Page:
53 years of nuclear tests as electronic music

I've seen this video described as a musical depiction of all the nuclear bombs ever detonated. But that sort of makes it sound like you're about to get a particularly bombastic version of the 1812 Overture. Instead, "1945-1998" by Isao Hashimoto is more like an infographic with sound effects — or, possibly, a mash-up of the games Simon and Global Thermonuclear War.

What you get is an interesting depiction of nuclear tests through time — 2053 of them (including the non-test explosions at Hiroshima and Nagasaki). I found it particularly interesting to watch the slow ramp up over the course of the late 1940s and early 1950s, when months or years would tick by between tests. After that, beginning in the late 1950s, you see these patterns of sudden flurries of explosions, usually happening in the US and the USSR almost simultaneously. The cultural sense of panic is almost palpable.

Discuss

14 Responses to “53 years of nuclear tests as electronic music”

  1. Syn - says:

    This is wonderful. 

  2. Didn’t know about France atomic testing sites in Africa.
    Cool infographic.
     

  3. Sigmund_Jung says:

    What a waste of fuel.

  4. incipientmadness says:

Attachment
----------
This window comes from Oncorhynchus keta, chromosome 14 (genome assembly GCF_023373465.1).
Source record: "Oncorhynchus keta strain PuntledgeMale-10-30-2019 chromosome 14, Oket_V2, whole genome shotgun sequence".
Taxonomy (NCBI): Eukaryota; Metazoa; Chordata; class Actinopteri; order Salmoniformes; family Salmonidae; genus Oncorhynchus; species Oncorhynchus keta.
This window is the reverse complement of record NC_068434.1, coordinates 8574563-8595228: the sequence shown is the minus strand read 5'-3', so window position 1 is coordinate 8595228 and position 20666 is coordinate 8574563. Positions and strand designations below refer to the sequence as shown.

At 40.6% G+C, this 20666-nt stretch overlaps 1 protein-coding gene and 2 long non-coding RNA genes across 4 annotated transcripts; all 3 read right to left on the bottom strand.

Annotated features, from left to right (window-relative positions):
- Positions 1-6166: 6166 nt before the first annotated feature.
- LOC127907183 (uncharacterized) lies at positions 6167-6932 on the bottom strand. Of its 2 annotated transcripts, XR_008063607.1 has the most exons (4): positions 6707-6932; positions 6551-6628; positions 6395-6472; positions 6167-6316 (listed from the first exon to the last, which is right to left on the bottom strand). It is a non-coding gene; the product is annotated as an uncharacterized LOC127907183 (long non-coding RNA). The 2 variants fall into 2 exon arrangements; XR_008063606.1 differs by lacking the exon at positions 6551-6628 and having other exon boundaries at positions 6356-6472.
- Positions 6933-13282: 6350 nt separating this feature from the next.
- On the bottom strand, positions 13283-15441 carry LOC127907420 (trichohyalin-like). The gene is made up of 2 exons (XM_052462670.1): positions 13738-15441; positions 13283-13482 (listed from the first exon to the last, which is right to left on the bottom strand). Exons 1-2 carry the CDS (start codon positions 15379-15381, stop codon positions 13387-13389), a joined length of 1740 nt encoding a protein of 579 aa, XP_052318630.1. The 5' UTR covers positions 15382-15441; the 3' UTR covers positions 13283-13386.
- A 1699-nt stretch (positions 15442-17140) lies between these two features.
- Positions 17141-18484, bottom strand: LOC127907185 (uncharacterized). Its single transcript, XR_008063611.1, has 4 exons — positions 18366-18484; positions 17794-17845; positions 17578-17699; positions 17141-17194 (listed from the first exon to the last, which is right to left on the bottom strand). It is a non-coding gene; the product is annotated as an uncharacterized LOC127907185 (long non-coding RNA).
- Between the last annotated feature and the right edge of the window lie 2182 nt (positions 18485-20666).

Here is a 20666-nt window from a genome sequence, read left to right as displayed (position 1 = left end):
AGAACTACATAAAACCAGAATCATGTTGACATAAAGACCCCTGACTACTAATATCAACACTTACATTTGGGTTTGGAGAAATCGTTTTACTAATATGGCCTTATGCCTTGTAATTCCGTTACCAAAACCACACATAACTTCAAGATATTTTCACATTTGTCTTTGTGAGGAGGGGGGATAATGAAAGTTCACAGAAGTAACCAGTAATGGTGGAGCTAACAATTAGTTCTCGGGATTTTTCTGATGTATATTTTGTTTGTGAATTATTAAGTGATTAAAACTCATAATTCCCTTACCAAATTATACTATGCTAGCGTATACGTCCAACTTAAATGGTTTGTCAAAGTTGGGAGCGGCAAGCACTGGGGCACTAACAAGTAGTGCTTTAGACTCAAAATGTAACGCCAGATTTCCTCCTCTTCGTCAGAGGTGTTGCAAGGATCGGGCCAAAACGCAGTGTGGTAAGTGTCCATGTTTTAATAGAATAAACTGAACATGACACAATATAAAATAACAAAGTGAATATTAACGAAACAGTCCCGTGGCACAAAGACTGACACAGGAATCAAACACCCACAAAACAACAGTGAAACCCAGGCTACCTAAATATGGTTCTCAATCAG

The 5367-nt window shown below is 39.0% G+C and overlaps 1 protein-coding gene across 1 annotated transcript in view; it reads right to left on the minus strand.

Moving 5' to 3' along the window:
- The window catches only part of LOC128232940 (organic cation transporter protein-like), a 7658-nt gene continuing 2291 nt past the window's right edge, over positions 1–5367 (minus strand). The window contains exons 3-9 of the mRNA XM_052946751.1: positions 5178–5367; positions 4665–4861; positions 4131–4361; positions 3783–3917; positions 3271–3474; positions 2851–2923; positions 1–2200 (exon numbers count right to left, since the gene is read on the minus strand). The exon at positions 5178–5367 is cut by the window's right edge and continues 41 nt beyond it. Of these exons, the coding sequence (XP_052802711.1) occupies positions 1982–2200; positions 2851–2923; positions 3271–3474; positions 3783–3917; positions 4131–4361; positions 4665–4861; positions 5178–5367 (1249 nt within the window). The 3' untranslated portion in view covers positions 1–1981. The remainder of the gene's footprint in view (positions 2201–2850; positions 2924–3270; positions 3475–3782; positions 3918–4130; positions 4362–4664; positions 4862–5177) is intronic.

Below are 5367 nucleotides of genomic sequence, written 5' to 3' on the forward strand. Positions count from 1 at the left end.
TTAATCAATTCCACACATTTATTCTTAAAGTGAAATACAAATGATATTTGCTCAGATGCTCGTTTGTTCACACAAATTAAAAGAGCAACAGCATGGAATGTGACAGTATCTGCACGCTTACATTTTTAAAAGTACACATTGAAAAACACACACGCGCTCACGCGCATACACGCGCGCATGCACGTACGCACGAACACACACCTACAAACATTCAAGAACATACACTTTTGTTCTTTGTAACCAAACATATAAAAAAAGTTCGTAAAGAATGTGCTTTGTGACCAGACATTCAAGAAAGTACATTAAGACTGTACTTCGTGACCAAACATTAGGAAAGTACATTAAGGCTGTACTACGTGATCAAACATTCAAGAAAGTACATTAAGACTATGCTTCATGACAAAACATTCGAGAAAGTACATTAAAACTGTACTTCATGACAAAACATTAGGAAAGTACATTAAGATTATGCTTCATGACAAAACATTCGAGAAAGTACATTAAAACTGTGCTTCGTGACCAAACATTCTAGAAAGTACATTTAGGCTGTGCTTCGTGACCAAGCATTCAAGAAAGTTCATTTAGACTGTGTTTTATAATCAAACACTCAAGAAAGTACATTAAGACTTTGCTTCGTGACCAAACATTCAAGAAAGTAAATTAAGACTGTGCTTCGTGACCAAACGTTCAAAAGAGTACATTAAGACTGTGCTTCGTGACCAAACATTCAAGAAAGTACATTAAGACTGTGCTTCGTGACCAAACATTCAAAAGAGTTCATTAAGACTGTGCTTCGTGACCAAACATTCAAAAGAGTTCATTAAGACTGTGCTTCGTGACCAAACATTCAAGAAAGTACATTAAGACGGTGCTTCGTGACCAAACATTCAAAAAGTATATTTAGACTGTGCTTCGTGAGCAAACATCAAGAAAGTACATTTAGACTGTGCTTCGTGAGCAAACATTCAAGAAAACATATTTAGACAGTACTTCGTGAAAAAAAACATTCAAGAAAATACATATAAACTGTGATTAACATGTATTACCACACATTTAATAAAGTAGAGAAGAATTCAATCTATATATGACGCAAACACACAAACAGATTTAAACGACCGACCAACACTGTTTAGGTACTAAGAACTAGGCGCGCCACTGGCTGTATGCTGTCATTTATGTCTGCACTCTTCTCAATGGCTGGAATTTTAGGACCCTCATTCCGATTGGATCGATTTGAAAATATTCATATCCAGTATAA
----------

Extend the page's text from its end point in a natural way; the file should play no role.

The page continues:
One of my favorite videos  of all time. I think the Hiroshima bombing actually was a test. No U-235 “gun-type” bomb had ever been exploded until then.

  5. Carl Ryll says:

    Shouldn’t South Africa and Israel be included here? Or can’t we “prove” that those tests happened?

    • Ned Carlson says:

      Basically we can’t prove that they did.  Something blew up, almost certainly nuclear (it could actually have been an impact, but there are good reasons to believe otherwise), but most of all we don’t have good evidence as to how credit/blame should be apportioned.

  6. Boundegar says:

    How about a nice game of chess?

  7. Festus says:

    My fellow K-12 or university teachers! (I know you are reading–everyone knows teachers are big BoingBoingers.)

    This is one of the most successful teaching tools in my modern US history course. Colleagues use it to teach Asian history, world history, history of technology, etc. Don’t miss showing this to students. They find it immediately compelling and it is a great conversation starter. 

  8. Sandhurst says:

    half of those explosions are in south west USA since the late 40s. and Britain used Australia as a testing ground, Britain also used south west USA for some of its bombs. WOW

  9. scorzonera says:

    You’ve reminded me that I took the sountrack of this, removed the silences, then posted to Soundcloud a while back.  Not in keeping with the original concept, of course, but the result was surprising.  https://soundcloud.com/strawman-special/nuclear-edit

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